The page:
Northern hemisphere rugby league must consider the fact that clubs could be lost to the financial hardship of the coronavirus pandemic, says former Melbourne Storm chief Mark Evans.
Clubs have furloughed staff and players and have had little by way of revenue with the fixture programme suspended.
“This is a massive demand-side shock,” said Evans.
“We all rely on people buying something or volunteering something to keep us going. Sport is not exempt from that.”
Evans, who was this week’s guest on the BBC Radio 5 Live Rugby League Podcast, continued: “I think you might lose a couple [of clubs] along the way.
“It is not always that a white knight appears and someone else takes up the cudgels on a club’s behalf. Look at the experience of Bury FC recently. But it does often happen.
“The key thing is, do broadcast revenues hold up post 2021? Or will this virus and what a lot of observers seem to think will be a significant recession that follows it impact significantly on the largest revenue stream most clubs have got?
“If that is the case, you can see the numbers dropping and not being replaced – in a number of sports.”
Rugby league resilience to be tested
Rugby Football League chief executive Ralph Rimmer has previously spoken of his confidence that the sport is “resilient” and can sustain itself through the challenges of the pandemic.
Different circumstances across the league, such as assets owned or wealth of benefactors, means some clubs are naturally better placed to survive than others.
“There are still a number of clubs in Super League that rarely make a loss, can cover the current cost-base in a normal year and are underwritten by a well-financed shareholder base, either an individual or a group,” said Evans, a former CEO at rugby union side Harlequins. “I’m thinking Warrington, St Helens, Wigan, Leeds and those sorts of clubs.
“In any market, you then look at who is most at risk. You look at ‘them, them and them’. It is the same in the NRL where people always look at Cronulla, Manly and Gold Coast. I’m sure in Super League everyone always looks at Wakefield or Salford.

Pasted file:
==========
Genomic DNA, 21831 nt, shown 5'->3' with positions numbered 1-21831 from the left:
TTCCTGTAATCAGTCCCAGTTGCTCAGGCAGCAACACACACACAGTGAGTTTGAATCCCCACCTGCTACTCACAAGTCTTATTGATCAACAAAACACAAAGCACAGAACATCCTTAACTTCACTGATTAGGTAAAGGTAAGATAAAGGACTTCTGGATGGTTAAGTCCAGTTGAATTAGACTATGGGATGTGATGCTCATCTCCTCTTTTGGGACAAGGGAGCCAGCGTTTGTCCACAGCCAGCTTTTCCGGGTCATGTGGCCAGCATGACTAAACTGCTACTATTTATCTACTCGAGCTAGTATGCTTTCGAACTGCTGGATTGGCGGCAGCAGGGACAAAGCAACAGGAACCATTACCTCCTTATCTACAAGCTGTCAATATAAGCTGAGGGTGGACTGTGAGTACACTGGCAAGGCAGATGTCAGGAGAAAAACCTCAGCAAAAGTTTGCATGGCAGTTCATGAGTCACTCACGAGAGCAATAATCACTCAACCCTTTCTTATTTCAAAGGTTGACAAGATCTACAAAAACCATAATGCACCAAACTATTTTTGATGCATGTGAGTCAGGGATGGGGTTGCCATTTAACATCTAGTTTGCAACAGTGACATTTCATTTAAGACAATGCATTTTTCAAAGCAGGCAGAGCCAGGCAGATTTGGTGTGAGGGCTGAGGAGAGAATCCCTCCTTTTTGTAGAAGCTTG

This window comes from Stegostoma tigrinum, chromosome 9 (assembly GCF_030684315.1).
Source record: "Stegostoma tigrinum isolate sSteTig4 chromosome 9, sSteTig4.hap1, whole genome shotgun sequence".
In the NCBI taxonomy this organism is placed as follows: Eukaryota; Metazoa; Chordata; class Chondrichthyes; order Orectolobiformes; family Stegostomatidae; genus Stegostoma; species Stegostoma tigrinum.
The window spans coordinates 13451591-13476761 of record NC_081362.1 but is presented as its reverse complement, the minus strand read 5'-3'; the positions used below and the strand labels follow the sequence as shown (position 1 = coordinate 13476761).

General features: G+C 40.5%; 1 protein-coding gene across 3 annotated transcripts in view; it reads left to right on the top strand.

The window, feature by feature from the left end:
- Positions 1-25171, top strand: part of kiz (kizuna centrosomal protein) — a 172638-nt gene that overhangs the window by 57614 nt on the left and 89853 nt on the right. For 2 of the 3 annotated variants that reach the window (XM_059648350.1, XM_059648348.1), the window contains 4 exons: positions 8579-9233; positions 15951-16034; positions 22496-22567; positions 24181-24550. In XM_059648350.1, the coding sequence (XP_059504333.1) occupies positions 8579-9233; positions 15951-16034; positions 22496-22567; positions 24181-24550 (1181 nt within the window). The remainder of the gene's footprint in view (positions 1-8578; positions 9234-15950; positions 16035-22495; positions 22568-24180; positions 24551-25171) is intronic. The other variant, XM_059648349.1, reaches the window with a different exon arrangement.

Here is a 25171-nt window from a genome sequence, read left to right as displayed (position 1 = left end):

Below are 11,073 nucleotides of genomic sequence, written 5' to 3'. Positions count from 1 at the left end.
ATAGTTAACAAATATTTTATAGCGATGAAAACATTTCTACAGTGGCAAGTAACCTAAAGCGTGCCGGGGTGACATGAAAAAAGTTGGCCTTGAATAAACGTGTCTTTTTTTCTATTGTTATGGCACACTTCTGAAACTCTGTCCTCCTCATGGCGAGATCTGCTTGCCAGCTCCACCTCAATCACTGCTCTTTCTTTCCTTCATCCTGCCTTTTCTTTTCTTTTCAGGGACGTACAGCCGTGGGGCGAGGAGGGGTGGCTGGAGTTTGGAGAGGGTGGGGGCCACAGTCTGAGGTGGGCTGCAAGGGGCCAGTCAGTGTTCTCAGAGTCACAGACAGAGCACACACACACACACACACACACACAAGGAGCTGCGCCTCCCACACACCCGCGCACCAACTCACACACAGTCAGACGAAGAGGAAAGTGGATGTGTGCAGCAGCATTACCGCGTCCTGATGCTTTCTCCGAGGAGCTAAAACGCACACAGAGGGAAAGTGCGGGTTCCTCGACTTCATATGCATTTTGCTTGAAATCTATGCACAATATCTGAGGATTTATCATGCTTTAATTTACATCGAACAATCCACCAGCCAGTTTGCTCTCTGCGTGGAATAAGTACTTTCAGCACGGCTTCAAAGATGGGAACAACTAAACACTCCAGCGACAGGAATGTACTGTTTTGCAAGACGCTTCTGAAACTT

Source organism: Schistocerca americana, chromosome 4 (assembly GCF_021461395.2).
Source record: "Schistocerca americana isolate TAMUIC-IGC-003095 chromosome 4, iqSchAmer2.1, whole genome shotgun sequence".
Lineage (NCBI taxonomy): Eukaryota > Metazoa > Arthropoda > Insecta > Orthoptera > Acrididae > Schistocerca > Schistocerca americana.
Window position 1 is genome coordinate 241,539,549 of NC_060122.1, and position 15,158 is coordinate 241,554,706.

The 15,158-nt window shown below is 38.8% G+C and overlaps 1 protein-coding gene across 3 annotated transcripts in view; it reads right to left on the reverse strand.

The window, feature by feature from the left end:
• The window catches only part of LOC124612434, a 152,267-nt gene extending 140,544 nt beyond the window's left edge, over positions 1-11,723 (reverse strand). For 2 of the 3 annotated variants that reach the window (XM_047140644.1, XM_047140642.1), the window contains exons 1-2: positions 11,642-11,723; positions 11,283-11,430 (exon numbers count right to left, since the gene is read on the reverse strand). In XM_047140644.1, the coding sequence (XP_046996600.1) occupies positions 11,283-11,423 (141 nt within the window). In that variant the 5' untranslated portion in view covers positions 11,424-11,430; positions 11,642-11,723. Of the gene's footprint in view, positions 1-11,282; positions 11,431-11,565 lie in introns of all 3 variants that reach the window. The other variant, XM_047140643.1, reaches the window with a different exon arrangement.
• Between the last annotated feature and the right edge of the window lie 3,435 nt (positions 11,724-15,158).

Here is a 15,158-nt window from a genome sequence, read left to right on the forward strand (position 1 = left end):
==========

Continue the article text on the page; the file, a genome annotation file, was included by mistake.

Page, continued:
“There is an argument to say those clubs have got used to working on a very low turnover anyway, but it wouldn’t take much in terms of a once-and-for-all drop in revenue to make those clubs very hard to operate on a full-time basis.
“If you can get through this undoubted shock on the demand side – that people aren’t coming through the gate or buying memberships, the sponsors and broadcasters do not pay out – then you come back to the need to have cash reserves, you have to be able to borrow or you have to have some assets.
“If you have not got one of those three, you will quickly go insolvent. It is all a bit depressing but that is the world we are in.”
What will rugby league be worth to the broadcasters?
Rugby league is a staple of the Sky broadcast output, a committed audience which is loyal if not as great in number as for football, cricket and Formula One.
The broadcaster paid £200m for a five-year deal in 2014, and that money – predominantly spread across the Super League – pays for a great deal of the £2.1m salary cap for each top-flight club.
Those sums are minute compared to the Australian National Rugby League, where pressure from broadcast partners to gain a return on their investment has helped push moves to return to play on 28 May.
The NRL signed a five-year $2bn deal with its partners, but under that contract all games are televised, and the market for rugby league is much more like that of Premier League football for English audiences.
“In Australia it looks quite weak [for the broadcasters themselves],” Evans continued. “Fox Sports [are] losing a lot of money and are being supported by News Corporation. Channel 7 and Channel 9, the two big free-to-air giants are in challenging times.
“Advertising revenues are being hit as retail gets hit. This is a perfect storm. Rugby union doesn’t have a deal for next year and it looks like league are going to do an extension of their current deal at a lower level, so they have taken certainty over gambling it’ll all come back quickly.
“In England the two or three big broadcasters are bigger and with deeper pockets and are likely to be under less financial pressure themselves.
“The industry seems to feel rights values in this climate, in what will almost certainly be a significant recession post-virus, it is hard to see rights values increasing.”